Kelly returns and grabbing the keys to the van, shepherds the girls toward the door, giving me a quick kiss on the cheek and a “see you tonight” before leaving.  The house grows silent and I am again encompassed in the solitude, with nothing but my feelings and fears to keep me company.  I return to the bedroom and prepare for my day.  I shower and get dressed, checking myself in the mirror by the door.  I see the same person I always do, except there are subtle changes.  The smile I once used with abandon is no longer there.  It has been replaced with a hardened look.  The eyes are colder now, disguising any joy that they may feel.  Stress lines have emerged, making me look old beyond my actual years.  Time and life’s trials have taken their toll.

Another day, I think.  Another melange of issues and problems to be dealt with.  Another day of dealing with the risks and the uncertainly tantamount to the job.  Why do I do this I ask myself.  Why do I put up with the hours, the danger, and the lack of respect I confront every day?  Who would want to willingly subject themselves to the taunts and dangers I face every day?  And, of course, I know the answer.  It’s because, deep down inside, I still believe in what I do.  I still feel I am on the side of right and regardless of the mood of the world around me, I still feel that I can make a difference, even if it is a small one.  And when my shift is over, regardless of what you think of me, I am still proud of what I do and what I have done.  I’m still proud to be a cop.

“A County sheriff’s Deputy  was shot and killed Monday after responding to reports of a person walking with a gun. He got into an altercation with the suspect, 17, and was shot several times, officials said.   He was a 7 year veteran of the force and leaves behind a wife and two daughters, aged 7 and 5.”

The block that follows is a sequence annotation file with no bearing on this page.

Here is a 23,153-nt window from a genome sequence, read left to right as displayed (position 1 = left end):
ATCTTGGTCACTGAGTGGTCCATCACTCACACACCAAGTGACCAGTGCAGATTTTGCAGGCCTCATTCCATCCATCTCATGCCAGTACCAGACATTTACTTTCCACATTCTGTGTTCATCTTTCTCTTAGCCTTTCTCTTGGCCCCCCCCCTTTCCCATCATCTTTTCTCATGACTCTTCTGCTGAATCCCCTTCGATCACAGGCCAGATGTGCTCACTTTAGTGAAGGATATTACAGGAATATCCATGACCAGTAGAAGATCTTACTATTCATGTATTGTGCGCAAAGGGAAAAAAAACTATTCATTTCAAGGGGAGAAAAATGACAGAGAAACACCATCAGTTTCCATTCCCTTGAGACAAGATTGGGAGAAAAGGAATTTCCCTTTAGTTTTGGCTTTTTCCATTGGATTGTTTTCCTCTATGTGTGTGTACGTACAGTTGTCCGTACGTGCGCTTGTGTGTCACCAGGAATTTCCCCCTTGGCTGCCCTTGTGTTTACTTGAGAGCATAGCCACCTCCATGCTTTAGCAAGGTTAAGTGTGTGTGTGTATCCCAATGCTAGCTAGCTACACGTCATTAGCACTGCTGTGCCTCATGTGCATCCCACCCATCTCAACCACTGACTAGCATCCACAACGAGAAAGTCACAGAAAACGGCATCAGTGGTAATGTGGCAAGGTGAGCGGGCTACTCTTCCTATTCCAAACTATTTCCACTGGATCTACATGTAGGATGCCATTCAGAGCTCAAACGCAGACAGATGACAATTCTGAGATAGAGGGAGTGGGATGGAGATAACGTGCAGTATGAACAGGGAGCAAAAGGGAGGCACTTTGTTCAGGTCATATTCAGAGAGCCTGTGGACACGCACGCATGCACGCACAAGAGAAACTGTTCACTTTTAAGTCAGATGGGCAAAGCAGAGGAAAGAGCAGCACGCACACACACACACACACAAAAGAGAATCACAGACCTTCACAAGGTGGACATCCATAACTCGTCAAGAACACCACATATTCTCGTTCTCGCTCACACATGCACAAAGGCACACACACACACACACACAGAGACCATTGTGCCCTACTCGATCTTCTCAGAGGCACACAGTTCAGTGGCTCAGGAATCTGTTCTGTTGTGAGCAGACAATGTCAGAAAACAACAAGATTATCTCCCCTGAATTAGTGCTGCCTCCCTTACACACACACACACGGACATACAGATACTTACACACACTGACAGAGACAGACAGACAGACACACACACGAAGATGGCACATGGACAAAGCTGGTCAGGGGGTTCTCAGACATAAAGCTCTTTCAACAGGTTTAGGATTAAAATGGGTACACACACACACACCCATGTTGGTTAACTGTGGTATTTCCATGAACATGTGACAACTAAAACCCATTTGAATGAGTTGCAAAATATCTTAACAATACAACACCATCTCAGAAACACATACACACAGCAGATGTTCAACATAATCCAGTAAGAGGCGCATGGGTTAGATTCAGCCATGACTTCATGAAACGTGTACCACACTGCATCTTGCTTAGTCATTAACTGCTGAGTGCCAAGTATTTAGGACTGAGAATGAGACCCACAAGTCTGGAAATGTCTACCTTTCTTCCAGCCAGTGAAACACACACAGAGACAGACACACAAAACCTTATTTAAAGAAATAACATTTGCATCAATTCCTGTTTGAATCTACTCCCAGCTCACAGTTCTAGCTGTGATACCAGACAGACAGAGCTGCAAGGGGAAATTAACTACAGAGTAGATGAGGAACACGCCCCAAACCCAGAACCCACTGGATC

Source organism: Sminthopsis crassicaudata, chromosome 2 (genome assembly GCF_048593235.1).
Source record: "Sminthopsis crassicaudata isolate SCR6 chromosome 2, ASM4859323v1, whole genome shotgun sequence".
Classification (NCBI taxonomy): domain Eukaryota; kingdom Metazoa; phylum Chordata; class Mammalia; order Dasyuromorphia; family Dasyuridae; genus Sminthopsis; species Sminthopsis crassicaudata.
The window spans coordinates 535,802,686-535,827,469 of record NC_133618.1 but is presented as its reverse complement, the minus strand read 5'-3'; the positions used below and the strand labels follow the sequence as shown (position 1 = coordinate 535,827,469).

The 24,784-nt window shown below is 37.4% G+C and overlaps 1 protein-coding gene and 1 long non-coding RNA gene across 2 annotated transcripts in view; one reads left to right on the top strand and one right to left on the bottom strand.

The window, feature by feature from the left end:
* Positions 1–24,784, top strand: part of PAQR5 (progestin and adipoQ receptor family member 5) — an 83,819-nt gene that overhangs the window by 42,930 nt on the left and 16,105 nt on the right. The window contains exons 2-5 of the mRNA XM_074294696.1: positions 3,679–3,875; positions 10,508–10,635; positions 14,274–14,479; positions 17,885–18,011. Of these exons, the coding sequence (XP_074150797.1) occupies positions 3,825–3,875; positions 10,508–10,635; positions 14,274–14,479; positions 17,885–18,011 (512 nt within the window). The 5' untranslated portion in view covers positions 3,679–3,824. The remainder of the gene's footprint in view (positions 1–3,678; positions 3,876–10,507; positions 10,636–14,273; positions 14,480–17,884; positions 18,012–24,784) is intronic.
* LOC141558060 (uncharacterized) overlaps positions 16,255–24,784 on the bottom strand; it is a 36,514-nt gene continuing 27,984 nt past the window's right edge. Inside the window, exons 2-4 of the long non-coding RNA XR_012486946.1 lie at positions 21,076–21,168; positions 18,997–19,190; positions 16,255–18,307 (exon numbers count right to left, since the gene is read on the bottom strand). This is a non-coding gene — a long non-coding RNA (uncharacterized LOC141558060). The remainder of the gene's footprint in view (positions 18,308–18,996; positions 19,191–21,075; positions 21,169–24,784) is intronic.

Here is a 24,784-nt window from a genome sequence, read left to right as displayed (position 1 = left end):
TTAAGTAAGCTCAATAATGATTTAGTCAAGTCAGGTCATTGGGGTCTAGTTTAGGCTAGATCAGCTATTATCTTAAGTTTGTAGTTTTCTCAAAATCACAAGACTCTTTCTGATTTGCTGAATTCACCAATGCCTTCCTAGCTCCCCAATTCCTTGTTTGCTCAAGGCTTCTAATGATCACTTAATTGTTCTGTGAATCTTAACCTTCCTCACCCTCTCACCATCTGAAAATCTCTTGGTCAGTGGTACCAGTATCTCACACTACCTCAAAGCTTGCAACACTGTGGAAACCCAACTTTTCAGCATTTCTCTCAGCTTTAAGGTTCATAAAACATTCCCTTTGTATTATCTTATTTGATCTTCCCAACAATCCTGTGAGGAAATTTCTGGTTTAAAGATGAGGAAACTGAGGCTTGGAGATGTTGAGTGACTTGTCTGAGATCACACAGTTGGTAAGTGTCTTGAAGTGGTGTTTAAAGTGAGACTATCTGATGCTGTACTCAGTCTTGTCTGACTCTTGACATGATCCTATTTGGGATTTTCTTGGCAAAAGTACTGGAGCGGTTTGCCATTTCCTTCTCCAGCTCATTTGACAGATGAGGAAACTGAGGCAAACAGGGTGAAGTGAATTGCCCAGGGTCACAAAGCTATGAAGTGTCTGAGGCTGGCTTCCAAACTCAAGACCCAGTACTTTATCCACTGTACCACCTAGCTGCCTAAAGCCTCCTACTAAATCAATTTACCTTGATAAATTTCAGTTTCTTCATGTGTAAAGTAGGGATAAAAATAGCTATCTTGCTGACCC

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About oldmainer

I am retired and live in southern Maine with my wife and two dogs. I started Oldmainer .wordpress.com as an outlet for my occasional opinions and random observations, with some poetry thrown in. I welcome anyone that wants to kick back and join me here on the porch, exploring all the gifts we have been given and the memories collected. Thanks for stopping by.
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4 Responses to See You Tonight

  1. Sonya Kassam says:

    I was captivated by this story and its wonderful descriptions. What a shocker…you never fail to surprise me!

    Like

  2. on behalf of my son – a navy veteran, a devoted husband and father and grandfather, and a police officer with commendations for valor who still patrols the front lines of society – I thank you from the bottom of my heart

    Like